The primary purpose of every government should be centred around the citizenry but what we see is a bastardization of the major reason for the establishment of the institution called government. From security to infrastructure down to cost of living as well as economy, the government is expected to draw up policies that will provide a healthy living for her citizenry. In our present-day reality, the world keeps experiencing massive migration of one state citizens to another state. These individuals are not hesitant to renounce citizenship if it will guarantee a better life provided by a functional government.

Since the outbreak of the coronavirus, every state has had to respond in diverse ways. Due to the novelty of the virus, scientists have faced numerous hurdles in the search for vaccines that can manage the virus and stop its vicious spread. To manage the spread of the virus, which has infected over 5.2 million people and a mortality rate of over 330,000 people globally, states have had to adopt various measures.

Nigeria has seen the number of confirmed corona cases increase from one on the 28th of February 2020 to 7839 as at 24th May 2020. This exponential increase has led to frustrations being directed at the government. Since Ebola came into the country through a similar route but was contained, though some lives were lost, Nigerians assumed that the government was up to task and capable of containing the spread of coronavirus. What we’ve seen as a people is not only a daily increase in the number of confirmed cases but an uncertainty as to whether the data released by NCDC is a true reflection of our country’s status.

On the 29th of March 2020, 30 days after the first COVID-19 case was confirmed in Nigeria, President Buhari gave his first public nationwide broadcast on the coronavirus. During his speech, he declared lockdown in Lagos, Abuja and Ogun for a period of 2 weeks. On the 13th of April. President Buhari, during his second nationwide broadcast, extended the lockdown by another 2 weeks. At the end of his broadcast, Nigerians were thrown into a state of utmost displeasure at the extension. Due to the high poverty rate and hunger in the land, many Nigerians wondered how they would survive a lockdown extension. Since many subsist on daily income, as a result of the stay at home directive, Nigerians feared there will be an increase in crime.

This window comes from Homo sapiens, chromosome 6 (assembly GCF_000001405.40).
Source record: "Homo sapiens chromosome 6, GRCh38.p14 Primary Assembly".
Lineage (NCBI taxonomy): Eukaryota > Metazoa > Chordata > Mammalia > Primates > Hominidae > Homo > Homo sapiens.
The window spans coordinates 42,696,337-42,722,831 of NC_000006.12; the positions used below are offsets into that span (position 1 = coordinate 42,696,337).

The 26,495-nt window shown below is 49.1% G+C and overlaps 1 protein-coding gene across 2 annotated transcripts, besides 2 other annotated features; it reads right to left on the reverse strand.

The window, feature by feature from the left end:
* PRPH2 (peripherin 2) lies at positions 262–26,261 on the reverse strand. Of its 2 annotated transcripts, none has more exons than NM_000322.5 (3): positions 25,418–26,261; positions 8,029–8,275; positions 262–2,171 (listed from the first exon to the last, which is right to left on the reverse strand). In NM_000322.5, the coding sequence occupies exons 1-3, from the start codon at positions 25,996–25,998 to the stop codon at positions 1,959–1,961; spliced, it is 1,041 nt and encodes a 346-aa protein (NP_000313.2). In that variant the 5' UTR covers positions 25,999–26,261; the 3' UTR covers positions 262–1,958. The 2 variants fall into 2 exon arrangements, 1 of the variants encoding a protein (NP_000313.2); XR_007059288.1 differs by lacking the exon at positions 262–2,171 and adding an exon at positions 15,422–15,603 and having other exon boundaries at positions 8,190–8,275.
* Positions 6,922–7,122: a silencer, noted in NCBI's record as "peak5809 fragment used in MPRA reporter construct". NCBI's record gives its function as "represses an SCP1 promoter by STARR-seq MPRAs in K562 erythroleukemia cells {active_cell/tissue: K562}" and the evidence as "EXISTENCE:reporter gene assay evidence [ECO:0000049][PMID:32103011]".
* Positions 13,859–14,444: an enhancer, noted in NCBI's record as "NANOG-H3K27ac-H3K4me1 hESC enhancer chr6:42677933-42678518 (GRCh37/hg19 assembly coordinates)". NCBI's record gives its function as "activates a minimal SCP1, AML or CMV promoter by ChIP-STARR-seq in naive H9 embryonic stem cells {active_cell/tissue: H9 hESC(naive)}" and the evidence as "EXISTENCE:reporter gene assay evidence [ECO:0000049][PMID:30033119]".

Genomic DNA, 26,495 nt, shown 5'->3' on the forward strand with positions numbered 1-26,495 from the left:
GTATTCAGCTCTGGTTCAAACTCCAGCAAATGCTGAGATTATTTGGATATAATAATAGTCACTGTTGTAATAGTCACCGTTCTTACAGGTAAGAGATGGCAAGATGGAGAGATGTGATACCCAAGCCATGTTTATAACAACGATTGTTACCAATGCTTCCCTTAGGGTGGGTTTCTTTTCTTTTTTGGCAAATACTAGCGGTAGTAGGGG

In his third nationwide broadcast, which was on the 27th of April 2020, president Buhari declared a week extension of the lockdown in these states. He also approved a phased and gradual easing of the lockdown and directed a compulsory use of facemask as well as a strict adherence to the safety measures put in place by the NCDC. On Monday 4th May 2020, economic activities resumed in Lagos, Ogun and Abuja. The Lagos state government also released guidelines that should be adhered to strictly.

Since economic activities were to resume gradually, many questioned the logic behind the 8pm to 6am curfew. Using Lagos state as our focal point, many questioned the visibility of people adhering to the guidelines. For context, some of these directives released by Lagos state government include the following:

  • A compulsory use of facemask in public
  • A restructuring of the transport sector: a reduction of the number of passengers to be conveyed by the public buses as well as the number of persons permitted in private vehicles
  • An 8am – 3pm working hours
  • Scheduled days and time for public markets
  • A strict adherence to social distancing rule
  • A continued closure of schools and religious gatherings
  • A ban on interstate movement
  • An 8pm – 6am dusk to dawn curfew

In compliance with the directives of the government of Lagos State, companies revised their working hours. This is laudable because due to the curfew imposed by the government, workers cannot leave their homes before 6am. This has also led to hectic traffic and gridlocks being experienced by Lagosians since they all have to leave their homes at 6am.